Chlorine in Drinking Water: The Good, the Bad, and the Ugly

Chlorine is by far the most commonly used water disinfectant worldwide. Today, about 98% of U.S. municipalities use some chlorine-related process to treat their drinking water, thanks to the chemical’s wide-scale availability, low cost, ease of use, and proficiency at destroying germs.

When chlorine is added to your water supply, it rapidly reduces the spread of all kinds of waterborne diseases, like cholera and typhoid fever, as well as other ailments. It also makes it easier for cities and towns to purify drinking water to keep residents (like yourself) safe. But like all good things in life, this highly effective and inexpensive disinfectant comes with a price.

Researchers have linked chlorine in drinking water to incidences of bladder, rectal, and breast cancer. Also, a report from the U.S. Council of Environmental Quality states that people who drink chlorinated water are up to 93% more likely to get cancer than those whose water does not contain chlorine. (We’ll elaborate on this later.)

While we recognize and applaud the handful of amazing benefits chlorine has brought us, we must strive to protect ourselves from any possible dangers it might present. Let’s start by looking at the chemistry behind chlorine then pick up from there.

What is Chlorine?

Chlorine (CI) is a naturally-occurring chemical element that exists as a toxic, irritant, and poisonous greenish-yellow gas at room temperature. It can be pressurized and cooled then converted to a liquid form. When the liquid chlorine is released, it quickly turns into a gas that stays close to the ground and spreads rapidly.

Chlorine is a vital element that serves many different purposes. Perhaps its most popular application is to disinfect drinking water and treat standing water (for example, pool water). If you’ve ever been to a water park or often swam in chlorinated pools, you are probably aware of the distinctive smell of chlorine.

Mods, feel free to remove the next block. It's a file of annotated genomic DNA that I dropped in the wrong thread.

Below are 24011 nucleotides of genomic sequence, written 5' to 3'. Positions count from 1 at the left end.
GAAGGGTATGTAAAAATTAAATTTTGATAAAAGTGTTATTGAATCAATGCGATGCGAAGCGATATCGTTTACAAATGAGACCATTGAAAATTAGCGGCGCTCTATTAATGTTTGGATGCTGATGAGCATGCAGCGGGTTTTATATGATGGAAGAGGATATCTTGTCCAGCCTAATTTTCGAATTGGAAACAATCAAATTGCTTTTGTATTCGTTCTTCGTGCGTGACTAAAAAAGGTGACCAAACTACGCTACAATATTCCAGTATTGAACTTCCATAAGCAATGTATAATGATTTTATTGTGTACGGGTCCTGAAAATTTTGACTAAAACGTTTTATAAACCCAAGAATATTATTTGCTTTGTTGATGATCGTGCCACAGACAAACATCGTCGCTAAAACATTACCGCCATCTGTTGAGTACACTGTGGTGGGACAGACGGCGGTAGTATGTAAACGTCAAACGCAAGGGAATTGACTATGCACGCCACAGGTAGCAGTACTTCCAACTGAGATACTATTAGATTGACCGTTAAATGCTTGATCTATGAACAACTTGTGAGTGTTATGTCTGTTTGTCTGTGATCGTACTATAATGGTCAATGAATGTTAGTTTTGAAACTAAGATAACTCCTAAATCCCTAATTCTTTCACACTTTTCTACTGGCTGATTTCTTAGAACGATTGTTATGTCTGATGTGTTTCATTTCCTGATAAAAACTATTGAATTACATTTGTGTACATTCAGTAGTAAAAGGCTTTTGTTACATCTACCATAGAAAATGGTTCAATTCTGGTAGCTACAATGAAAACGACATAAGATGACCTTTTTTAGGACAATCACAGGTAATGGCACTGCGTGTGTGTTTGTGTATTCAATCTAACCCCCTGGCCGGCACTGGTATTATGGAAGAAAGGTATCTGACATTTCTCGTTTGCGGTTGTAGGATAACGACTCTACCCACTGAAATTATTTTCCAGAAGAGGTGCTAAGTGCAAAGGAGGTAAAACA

You don’t even have to leave your home to notice the presence of chlorine in the water, though. The chemical can be found in nearly all tap water in the United States. It is also a widely known component in sodium chloride, the regular table salt that we use to cook, bake, enhance tastes, and preserve food. Chlorine also plays a crucial role in manufacturing medicines, PVC pipes, plastics, bumpers, seat cushions, and many other products.

What does chlorine contain?

Chlorine, in its raw, natural form, is a gas that is toxic to your health if you inhale it. Although chlorine is a chemical, it is not synthetically composed of multiple components. In other words, it is just an element.

The chlorine gas itself is not usually used for things like pool treatment. Instead, liquid chlorine or sodium hypochlorite (NaOCl) is added to the pool water. When either of these forms of chlorine is pumped into the water, it creates hypochlorous acid (HOCl), which is highly active against all bacterial, viral, and fungal human pathogens. A small amount of HOCl can kill spore-forming and non-spore bacteria in a short time.